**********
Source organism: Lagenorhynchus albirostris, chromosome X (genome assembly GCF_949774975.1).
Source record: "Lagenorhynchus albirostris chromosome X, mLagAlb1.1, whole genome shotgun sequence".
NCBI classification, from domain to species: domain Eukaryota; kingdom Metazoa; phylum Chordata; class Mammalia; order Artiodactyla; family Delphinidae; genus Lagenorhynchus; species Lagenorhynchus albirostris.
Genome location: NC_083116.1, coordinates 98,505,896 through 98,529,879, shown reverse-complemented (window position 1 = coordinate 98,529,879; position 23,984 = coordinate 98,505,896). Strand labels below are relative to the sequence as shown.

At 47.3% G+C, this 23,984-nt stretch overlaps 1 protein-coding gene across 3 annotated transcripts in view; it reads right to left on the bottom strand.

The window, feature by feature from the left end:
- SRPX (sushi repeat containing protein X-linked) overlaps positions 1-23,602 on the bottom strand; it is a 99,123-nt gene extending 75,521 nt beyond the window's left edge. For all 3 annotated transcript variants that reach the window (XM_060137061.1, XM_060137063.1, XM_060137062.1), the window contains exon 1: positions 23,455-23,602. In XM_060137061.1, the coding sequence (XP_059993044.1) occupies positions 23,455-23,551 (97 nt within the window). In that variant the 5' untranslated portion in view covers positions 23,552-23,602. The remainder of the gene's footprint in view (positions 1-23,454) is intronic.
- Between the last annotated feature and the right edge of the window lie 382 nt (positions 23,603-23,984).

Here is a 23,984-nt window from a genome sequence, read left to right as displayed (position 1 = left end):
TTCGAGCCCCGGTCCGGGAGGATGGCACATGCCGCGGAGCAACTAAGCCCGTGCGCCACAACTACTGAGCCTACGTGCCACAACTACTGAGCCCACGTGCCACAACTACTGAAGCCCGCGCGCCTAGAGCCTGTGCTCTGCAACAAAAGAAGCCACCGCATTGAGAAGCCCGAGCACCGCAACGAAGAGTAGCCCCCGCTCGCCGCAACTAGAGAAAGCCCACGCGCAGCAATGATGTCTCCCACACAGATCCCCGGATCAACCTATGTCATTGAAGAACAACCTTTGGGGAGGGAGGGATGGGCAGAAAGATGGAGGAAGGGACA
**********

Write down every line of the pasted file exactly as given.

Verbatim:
Source organism: Lagenorhynchus albirostris, chromosome X (genome assembly GCF_949774975.1).
Source record: "Lagenorhynchus albirostris chromosome X, mLagAlb1.1, whole genome shotgun sequence".
NCBI classification, from domain to species: domain Eukaryota; kingdom Metazoa; phylum Chordata; class Mammalia; order Artiodactyla; family Delphinidae; genus Lagenorhynchus; species Lagenorhynchus albirostris.
Genome location: NC_083116.1, coordinates 98,505,896 through 98,529,879, shown reverse-complemented (window position 1 = coordinate 98,529,879; position 23,984 = coordinate 98,505,896). Strand labels below are relative to the sequence as shown.

At 47.3% G+C, this 23,984-nt stretch overlaps 1 protein-coding gene across 3 annotated transcripts in view; it reads right to left on the bottom strand.

The window, feature by feature from the left end:
- SRPX (sushi repeat containing protein X-linked) overlaps positions 1-23,602 on the bottom strand; it is a 99,123-nt gene extending 75,521 nt beyond the window's left edge. For all 3 annotated transcript variants that reach the window (XM_060137061.1, XM_060137063.1, XM_060137062.1), the window contains exon 1: positions 23,455-23,602. In XM_060137061.1, the coding sequence (XP_059993044.1) occupies positions 23,455-23,551 (97 nt within the window). In that variant the 5' untranslated portion in view covers positions 23,552-23,602. The remainder of the gene's footprint in view (positions 1-23,454) is intronic.
- Between the last annotated feature and the right edge of the window lie 382 nt (positions 23,603-23,984).

Here is a 23,984-nt window from a genome sequence, read left to right as displayed (position 1 = left end):
TTCGAGCCCCGGTCCGGGAGGATGGCACATGCCGCGGAGCAACTAAGCCCGTGCGCCACAACTACTGAGCCTACGTGCCACAACTACTGAGCCCACGTGCCACAACTACTGAAGCCCGCGCGCCTAGAGCCTGTGCTCTGCAACAAAAGAAGCCACCGCATTGAGAAGCCCGAGCACCGCAACGAAGAGTAGCCCCCGCTCGCCGCAACTAGAGAAAGCCCACGCGCAGCAATGATGTCTCCCACACAGATCCCCGGATCAACCTATGTCATTGAAGAACAACCTTTGGGGAGGGAGGGATGGGCAGAAAGATGGAGGAAGGGACA